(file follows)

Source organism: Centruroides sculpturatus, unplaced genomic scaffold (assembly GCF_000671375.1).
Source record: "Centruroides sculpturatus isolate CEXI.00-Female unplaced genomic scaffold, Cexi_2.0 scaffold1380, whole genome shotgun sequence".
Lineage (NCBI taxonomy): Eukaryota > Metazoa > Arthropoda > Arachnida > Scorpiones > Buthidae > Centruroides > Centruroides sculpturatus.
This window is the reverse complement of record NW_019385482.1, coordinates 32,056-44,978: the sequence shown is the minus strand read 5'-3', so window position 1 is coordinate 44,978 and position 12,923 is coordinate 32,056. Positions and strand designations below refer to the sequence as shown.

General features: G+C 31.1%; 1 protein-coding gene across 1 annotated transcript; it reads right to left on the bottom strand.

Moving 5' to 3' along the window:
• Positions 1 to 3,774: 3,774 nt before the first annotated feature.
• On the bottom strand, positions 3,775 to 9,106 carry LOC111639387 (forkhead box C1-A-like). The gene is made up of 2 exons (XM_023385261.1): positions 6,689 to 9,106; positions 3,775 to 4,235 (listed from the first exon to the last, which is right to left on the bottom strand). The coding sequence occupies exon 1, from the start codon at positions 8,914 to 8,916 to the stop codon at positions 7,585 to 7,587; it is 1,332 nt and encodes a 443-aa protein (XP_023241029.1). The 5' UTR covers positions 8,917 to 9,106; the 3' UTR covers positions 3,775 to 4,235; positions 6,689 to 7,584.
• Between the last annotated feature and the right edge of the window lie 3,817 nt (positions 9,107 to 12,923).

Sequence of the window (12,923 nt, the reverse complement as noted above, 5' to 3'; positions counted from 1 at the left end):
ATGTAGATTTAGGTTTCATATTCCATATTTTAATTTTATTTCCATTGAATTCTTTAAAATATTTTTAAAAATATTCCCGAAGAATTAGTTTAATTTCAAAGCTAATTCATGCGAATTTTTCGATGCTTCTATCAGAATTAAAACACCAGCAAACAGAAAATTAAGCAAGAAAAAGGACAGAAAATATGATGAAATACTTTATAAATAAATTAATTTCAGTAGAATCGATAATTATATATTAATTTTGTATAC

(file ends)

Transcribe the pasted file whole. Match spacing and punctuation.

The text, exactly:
Source organism: Centruroides sculpturatus, unplaced genomic scaffold (assembly GCF_000671375.1).
Source record: "Centruroides sculpturatus isolate CEXI.00-Female unplaced genomic scaffold, Cexi_2.0 scaffold1380, whole genome shotgun sequence".
Lineage (NCBI taxonomy): Eukaryota > Metazoa > Arthropoda > Arachnida > Scorpiones > Buthidae > Centruroides > Centruroides sculpturatus.
This window is the reverse complement of record NW_019385482.1, coordinates 32,056-44,978: the sequence shown is the minus strand read 5'-3', so window position 1 is coordinate 44,978 and position 12,923 is coordinate 32,056. Positions and strand designations below refer to the sequence as shown.

General features: G+C 31.1%; 1 protein-coding gene across 1 annotated transcript; it reads right to left on the bottom strand.

Moving 5' to 3' along the window:
• Positions 1 to 3,774: 3,774 nt before the first annotated feature.
• On the bottom strand, positions 3,775 to 9,106 carry LOC111639387 (forkhead box C1-A-like). The gene is made up of 2 exons (XM_023385261.1): positions 6,689 to 9,106; positions 3,775 to 4,235 (listed from the first exon to the last, which is right to left on the bottom strand). The coding sequence occupies exon 1, from the start codon at positions 8,914 to 8,916 to the stop codon at positions 7,585 to 7,587; it is 1,332 nt and encodes a 443-aa protein (XP_023241029.1). The 5' UTR covers positions 8,917 to 9,106; the 3' UTR covers positions 3,775 to 4,235; positions 6,689 to 7,584.
• Between the last annotated feature and the right edge of the window lie 3,817 nt (positions 9,107 to 12,923).

Sequence of the window (12,923 nt, the reverse complement as noted above, 5' to 3'; positions counted from 1 at the left end):
ATGTAGATTTAGGTTTCATATTCCATATTTTAATTTTATTTCCATTGAATTCTTTAAAATATTTTTAAAAATATTCCCGAAGAATTAGTTTAATTTCAAAGCTAATTCATGCGAATTTTTCGATGCTTCTATCAGAATTAAAACACCAGCAAACAGAAAATTAAGCAAGAAAAAGGACAGAAAATATGATGAAATACTTTATAAATAAATTAATTTCAGTAGAATCGATAATTATATATTAATTTTGTATAC